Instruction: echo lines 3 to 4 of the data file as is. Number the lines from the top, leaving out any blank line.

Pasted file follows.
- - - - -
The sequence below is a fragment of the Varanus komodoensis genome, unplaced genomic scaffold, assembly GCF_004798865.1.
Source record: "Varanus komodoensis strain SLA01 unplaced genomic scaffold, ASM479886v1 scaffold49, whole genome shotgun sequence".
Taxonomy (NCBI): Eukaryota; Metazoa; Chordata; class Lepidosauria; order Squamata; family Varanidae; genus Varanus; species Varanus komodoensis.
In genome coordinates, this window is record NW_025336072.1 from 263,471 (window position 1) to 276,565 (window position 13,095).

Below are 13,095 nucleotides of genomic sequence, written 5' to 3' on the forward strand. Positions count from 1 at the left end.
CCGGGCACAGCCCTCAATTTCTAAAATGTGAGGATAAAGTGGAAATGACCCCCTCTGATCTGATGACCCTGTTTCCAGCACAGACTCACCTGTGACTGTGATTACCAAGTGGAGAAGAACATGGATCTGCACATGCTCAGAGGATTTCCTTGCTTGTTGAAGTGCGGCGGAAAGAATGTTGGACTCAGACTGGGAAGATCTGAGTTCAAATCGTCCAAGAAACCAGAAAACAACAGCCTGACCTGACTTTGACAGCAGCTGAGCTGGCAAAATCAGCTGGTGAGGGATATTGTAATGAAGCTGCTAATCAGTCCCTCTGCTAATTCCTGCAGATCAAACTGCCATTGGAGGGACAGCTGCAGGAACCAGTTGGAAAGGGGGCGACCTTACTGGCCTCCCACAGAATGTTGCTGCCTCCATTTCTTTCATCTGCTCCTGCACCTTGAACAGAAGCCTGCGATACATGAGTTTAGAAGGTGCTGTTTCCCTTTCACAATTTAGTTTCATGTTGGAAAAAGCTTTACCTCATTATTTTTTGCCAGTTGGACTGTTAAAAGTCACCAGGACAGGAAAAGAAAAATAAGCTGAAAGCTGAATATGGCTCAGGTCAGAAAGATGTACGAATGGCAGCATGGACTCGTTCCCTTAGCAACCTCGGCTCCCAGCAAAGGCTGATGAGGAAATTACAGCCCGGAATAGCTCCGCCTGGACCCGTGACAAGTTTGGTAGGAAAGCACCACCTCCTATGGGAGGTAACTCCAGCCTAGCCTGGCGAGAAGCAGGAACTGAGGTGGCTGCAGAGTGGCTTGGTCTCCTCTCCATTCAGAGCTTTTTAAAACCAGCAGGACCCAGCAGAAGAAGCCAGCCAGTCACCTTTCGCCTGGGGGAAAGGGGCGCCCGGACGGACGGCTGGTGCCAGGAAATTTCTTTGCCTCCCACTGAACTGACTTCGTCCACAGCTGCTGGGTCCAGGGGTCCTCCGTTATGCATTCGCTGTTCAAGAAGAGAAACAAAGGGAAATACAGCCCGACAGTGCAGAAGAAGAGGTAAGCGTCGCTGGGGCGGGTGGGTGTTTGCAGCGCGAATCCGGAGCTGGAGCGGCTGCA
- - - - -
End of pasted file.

Taxonomy (NCBI): Eukaryota; Metazoa; Chordata; class Lepidosauria; order Squamata; family Varanidae; genus Varanus; species Varanus komodoensis.
In genome coordinates, this window is record NW_025336072.1 from 263,471 (window position 1) to 276,565 (window position 13,095).